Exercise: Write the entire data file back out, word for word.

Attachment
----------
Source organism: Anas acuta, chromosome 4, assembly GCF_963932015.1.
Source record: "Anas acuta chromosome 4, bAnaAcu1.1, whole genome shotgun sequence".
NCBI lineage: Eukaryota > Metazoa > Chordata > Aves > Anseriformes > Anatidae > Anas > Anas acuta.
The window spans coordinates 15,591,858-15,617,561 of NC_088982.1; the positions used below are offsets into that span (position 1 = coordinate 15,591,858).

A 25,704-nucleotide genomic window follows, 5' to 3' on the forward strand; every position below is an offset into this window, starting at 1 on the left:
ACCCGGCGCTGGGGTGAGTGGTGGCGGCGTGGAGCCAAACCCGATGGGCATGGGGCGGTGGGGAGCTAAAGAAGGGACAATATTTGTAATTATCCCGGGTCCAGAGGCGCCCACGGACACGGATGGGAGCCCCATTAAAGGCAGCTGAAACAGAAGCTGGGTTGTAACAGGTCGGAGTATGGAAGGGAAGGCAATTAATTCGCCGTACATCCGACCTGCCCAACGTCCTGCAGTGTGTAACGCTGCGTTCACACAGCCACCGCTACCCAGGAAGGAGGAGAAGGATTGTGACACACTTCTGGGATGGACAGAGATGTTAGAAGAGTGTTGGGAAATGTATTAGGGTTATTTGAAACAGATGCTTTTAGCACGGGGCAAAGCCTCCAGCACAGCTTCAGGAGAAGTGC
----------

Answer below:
Source organism: Anas acuta, chromosome 4, assembly GCF_963932015.1.
Source record: "Anas acuta chromosome 4, bAnaAcu1.1, whole genome shotgun sequence".
NCBI lineage: Eukaryota > Metazoa > Chordata > Aves > Anseriformes > Anatidae > Anas > Anas acuta.
The window spans coordinates 15,591,858-15,617,561 of NC_088982.1; the positions used below are offsets into that span (position 1 = coordinate 15,591,858).

A 25,704-nucleotide genomic window follows, 5' to 3' on the forward strand; every position below is an offset into this window, starting at 1 on the left:
ACCCGGCGCTGGGGTGAGTGGTGGCGGCGTGGAGCCAAACCCGATGGGCATGGGGCGGTGGGGAGCTAAAGAAGGGACAATATTTGTAATTATCCCGGGTCCAGAGGCGCCCACGGACACGGATGGGAGCCCCATTAAAGGCAGCTGAAACAGAAGCTGGGTTGTAACAGGTCGGAGTATGGAAGGGAAGGCAATTAATTCGCCGTACATCCGACCTGCCCAACGTCCTGCAGTGTGTAACGCTGCGTTCACACAGCCACCGCTACCCAGGAAGGAGGAGAAGGATTGTGACACACTTCTGGGATGGACAGAGATGTTAGAAGAGTGTTGGGAAATGTATTAGGGTTATTTGAAACAGATGCTTTTAGCACGGGGCAAAGCCTCCAGCACAGCTTCAGGAGAAGTGC